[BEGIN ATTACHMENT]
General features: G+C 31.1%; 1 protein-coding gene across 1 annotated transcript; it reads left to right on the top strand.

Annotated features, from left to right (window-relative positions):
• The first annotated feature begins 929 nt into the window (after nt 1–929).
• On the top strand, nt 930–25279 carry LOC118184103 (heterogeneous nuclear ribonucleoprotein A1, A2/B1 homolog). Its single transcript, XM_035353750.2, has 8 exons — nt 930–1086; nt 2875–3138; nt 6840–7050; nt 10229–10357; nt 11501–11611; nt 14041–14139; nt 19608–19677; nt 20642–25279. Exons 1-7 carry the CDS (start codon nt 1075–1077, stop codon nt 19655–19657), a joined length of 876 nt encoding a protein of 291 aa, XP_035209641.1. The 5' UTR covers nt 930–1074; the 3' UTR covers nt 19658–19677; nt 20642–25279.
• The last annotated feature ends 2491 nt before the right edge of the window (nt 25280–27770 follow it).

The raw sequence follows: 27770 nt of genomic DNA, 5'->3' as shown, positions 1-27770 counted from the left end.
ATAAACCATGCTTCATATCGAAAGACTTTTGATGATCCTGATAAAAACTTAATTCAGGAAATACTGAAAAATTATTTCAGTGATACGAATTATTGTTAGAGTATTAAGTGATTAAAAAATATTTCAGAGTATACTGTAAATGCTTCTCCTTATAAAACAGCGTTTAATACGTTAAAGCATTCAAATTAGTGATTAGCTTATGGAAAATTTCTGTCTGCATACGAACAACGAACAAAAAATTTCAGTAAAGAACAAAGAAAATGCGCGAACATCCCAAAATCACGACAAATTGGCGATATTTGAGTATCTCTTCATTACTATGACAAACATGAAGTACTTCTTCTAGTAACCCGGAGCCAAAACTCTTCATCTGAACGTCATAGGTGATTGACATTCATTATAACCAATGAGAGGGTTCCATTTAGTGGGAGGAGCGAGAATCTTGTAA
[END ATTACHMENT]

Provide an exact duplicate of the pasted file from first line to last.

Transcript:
General features: G+C 31.1%; 1 protein-coding gene across 1 annotated transcript; it reads left to right on the top strand.

Annotated features, from left to right (window-relative positions):
• The first annotated feature begins 929 nt into the window (after nt 1–929).
• On the top strand, nt 930–25279 carry LOC118184103 (heterogeneous nuclear ribonucleoprotein A1, A2/B1 homolog). Its single transcript, XM_035353750.2, has 8 exons — nt 930–1086; nt 2875–3138; nt 6840–7050; nt 10229–10357; nt 11501–11611; nt 14041–14139; nt 19608–19677; nt 20642–25279. Exons 1-7 carry the CDS (start codon nt 1075–1077, stop codon nt 19655–19657), a joined length of 876 nt encoding a protein of 291 aa, XP_035209641.1. The 5' UTR covers nt 930–1074; the 3' UTR covers nt 19658–19677; nt 20642–25279.
• The last annotated feature ends 2491 nt before the right edge of the window (nt 25280–27770 follow it).

The raw sequence follows: 27770 nt of genomic DNA, 5'->3' as shown, positions 1-27770 counted from the left end.
ATAAACCATGCTTCATATCGAAAGACTTTTGATGATCCTGATAAAAACTTAATTCAGGAAATACTGAAAAATTATTTCAGTGATACGAATTATTGTTAGAGTATTAAGTGATTAAAAAATATTTCAGAGTATACTGTAAATGCTTCTCCTTATAAAACAGCGTTTAATACGTTAAAGCATTCAAATTAGTGATTAGCTTATGGAAAATTTCTGTCTGCATACGAACAACGAACAAAAAATTTCAGTAAAGAACAAAGAAAATGCGCGAACATCCCAAAATCACGACAAATTGGCGATATTTGAGTATCTCTTCATTACTATGACAAACATGAAGTACTTCTTCTAGTAACCCGGAGCCAAAACTCTTCATCTGAACGTCATAGGTGATTGACATTCATTATAACCAATGAGAGGGTTCCATTTAGTGGGAGGAGCGAGAATCTTGTAA